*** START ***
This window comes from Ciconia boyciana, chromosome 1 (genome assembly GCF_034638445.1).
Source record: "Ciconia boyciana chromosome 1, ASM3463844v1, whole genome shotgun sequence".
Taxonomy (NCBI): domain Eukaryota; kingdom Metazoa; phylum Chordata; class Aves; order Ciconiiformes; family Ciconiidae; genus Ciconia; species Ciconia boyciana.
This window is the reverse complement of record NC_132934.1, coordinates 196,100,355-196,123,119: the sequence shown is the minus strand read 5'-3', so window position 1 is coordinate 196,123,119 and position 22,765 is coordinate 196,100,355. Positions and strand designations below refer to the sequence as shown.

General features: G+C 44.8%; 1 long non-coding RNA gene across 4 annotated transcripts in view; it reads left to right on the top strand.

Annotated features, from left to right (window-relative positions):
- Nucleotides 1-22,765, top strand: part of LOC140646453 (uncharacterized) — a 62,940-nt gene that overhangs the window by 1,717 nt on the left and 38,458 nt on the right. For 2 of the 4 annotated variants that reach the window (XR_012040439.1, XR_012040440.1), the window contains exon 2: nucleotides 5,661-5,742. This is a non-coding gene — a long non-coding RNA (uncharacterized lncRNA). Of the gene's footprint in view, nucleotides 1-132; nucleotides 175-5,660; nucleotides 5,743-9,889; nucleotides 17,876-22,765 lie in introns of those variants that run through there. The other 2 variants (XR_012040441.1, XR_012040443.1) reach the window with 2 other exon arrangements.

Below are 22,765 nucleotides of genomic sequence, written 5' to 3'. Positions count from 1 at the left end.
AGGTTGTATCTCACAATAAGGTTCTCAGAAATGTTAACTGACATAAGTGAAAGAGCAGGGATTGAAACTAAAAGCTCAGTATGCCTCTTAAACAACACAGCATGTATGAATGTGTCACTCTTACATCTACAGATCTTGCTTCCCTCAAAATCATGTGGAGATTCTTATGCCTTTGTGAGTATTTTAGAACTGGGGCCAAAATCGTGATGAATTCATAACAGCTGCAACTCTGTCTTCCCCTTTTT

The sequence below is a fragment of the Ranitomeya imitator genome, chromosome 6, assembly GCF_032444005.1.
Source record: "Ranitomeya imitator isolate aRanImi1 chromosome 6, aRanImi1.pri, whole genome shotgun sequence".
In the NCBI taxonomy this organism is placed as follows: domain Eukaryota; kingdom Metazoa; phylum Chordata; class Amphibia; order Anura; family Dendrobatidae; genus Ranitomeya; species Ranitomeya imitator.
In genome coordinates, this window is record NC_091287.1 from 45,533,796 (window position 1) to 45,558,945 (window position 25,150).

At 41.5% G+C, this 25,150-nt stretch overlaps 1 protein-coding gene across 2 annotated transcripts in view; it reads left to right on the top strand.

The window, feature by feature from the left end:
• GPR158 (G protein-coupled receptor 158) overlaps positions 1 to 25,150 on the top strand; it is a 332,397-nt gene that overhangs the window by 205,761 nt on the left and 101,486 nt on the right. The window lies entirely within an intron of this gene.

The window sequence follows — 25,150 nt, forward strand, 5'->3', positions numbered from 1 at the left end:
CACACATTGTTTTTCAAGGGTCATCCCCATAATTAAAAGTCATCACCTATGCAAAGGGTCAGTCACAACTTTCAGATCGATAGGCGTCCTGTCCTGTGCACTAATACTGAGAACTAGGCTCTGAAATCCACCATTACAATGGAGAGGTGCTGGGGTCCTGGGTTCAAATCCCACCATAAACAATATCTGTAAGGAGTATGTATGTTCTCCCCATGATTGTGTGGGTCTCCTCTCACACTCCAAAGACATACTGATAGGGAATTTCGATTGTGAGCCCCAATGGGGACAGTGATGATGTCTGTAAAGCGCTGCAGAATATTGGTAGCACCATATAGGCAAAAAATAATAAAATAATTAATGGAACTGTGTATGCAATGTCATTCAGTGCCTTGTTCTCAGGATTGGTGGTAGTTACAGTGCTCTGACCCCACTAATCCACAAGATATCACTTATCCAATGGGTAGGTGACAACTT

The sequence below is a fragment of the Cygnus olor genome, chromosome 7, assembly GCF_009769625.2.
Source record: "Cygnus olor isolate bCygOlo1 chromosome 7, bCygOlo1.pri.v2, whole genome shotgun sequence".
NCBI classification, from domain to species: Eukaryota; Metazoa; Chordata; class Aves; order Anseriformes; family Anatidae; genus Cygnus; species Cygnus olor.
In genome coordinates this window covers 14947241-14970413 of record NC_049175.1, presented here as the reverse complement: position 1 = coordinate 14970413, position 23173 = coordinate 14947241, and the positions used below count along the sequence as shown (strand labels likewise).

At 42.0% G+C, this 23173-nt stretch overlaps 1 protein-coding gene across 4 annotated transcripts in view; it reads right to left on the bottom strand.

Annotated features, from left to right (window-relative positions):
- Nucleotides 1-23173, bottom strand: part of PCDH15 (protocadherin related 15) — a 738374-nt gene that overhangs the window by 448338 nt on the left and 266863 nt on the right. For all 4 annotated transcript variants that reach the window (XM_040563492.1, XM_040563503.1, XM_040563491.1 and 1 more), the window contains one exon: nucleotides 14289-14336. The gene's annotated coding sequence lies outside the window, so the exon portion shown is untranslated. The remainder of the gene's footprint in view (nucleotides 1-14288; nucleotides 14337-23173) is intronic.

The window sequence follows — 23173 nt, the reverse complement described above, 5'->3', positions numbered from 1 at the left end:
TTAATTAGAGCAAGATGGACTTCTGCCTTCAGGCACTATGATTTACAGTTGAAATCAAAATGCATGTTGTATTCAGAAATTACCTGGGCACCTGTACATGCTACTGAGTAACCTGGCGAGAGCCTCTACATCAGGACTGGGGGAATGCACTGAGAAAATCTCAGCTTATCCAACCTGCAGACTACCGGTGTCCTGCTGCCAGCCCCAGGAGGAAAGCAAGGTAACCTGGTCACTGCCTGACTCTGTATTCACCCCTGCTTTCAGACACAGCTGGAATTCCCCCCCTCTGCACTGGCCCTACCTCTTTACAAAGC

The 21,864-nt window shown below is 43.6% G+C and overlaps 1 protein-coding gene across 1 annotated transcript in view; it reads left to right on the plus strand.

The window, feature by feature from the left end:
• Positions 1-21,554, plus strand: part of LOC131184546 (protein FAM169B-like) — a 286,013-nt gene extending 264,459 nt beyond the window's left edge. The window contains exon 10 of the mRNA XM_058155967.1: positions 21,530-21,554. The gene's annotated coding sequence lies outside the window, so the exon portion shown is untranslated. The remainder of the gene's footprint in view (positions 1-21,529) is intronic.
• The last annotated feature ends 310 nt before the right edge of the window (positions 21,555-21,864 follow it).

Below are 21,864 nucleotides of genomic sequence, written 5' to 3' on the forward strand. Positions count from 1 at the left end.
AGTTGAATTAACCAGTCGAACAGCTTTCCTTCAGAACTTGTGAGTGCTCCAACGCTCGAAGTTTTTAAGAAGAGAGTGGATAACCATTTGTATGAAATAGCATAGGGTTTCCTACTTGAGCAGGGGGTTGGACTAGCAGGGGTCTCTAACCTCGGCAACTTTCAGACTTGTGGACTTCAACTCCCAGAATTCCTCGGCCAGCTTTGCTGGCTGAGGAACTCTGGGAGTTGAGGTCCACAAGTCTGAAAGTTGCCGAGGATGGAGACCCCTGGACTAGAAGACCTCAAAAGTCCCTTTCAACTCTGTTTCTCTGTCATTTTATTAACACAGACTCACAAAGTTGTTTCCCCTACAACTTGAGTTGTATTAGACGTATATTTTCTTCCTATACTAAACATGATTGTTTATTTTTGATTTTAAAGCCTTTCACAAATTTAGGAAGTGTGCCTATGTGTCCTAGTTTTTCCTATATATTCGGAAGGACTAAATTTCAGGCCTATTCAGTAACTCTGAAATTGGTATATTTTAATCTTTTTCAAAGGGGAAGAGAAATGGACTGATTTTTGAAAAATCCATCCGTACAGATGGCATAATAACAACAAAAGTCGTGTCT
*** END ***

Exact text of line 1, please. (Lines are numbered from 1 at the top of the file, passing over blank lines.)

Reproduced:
This window comes from Ciconia boyciana, chromosome 1 (genome assembly GCF_034638445.1).